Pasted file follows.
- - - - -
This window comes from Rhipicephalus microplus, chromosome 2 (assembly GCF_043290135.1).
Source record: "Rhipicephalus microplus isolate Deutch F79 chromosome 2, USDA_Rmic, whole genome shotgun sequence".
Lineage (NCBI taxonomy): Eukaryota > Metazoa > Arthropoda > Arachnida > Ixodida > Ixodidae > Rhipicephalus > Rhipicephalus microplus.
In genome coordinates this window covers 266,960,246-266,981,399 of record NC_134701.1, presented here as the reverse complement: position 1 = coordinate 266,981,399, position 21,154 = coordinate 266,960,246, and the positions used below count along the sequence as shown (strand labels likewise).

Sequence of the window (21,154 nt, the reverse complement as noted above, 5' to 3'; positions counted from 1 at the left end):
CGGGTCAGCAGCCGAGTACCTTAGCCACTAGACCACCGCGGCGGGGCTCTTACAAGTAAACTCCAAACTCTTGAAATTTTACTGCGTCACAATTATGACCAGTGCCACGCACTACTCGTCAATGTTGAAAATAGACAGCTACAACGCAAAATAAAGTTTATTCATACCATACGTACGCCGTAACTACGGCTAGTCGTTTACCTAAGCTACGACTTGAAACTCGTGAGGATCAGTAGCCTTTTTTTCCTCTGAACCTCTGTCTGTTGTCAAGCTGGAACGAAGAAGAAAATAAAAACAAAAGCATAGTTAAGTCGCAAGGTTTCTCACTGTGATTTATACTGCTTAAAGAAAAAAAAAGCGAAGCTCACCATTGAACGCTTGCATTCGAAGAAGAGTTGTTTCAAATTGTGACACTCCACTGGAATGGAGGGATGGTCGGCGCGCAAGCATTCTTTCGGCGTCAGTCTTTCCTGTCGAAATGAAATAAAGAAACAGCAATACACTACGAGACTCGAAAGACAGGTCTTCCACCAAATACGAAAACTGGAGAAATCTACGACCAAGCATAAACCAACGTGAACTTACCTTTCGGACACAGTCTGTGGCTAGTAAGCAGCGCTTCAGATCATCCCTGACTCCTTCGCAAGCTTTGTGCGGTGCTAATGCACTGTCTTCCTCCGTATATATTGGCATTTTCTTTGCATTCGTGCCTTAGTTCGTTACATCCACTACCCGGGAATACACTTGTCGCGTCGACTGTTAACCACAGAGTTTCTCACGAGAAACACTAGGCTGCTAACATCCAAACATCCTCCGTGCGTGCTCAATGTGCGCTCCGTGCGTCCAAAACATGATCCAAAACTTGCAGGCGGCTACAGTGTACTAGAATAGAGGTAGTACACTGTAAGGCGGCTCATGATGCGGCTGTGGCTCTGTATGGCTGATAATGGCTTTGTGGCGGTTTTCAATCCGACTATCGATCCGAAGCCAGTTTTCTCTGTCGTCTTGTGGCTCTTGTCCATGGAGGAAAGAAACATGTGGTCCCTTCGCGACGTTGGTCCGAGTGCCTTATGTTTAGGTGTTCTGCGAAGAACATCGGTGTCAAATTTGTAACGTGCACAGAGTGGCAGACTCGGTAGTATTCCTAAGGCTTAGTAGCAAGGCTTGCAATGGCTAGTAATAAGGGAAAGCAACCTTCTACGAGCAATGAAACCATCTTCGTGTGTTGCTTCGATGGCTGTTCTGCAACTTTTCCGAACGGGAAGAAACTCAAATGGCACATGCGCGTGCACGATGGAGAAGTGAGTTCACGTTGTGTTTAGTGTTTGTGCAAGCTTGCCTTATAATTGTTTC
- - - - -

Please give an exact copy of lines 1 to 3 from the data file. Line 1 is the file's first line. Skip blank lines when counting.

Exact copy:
This window comes from Rhipicephalus microplus, chromosome 2 (assembly GCF_043290135.1).
Source record: "Rhipicephalus microplus isolate Deutch F79 chromosome 2, USDA_Rmic, whole genome shotgun sequence".
Lineage (NCBI taxonomy): Eukaryota > Metazoa > Arthropoda > Arachnida > Ixodida > Ixodidae > Rhipicephalus > Rhipicephalus microplus.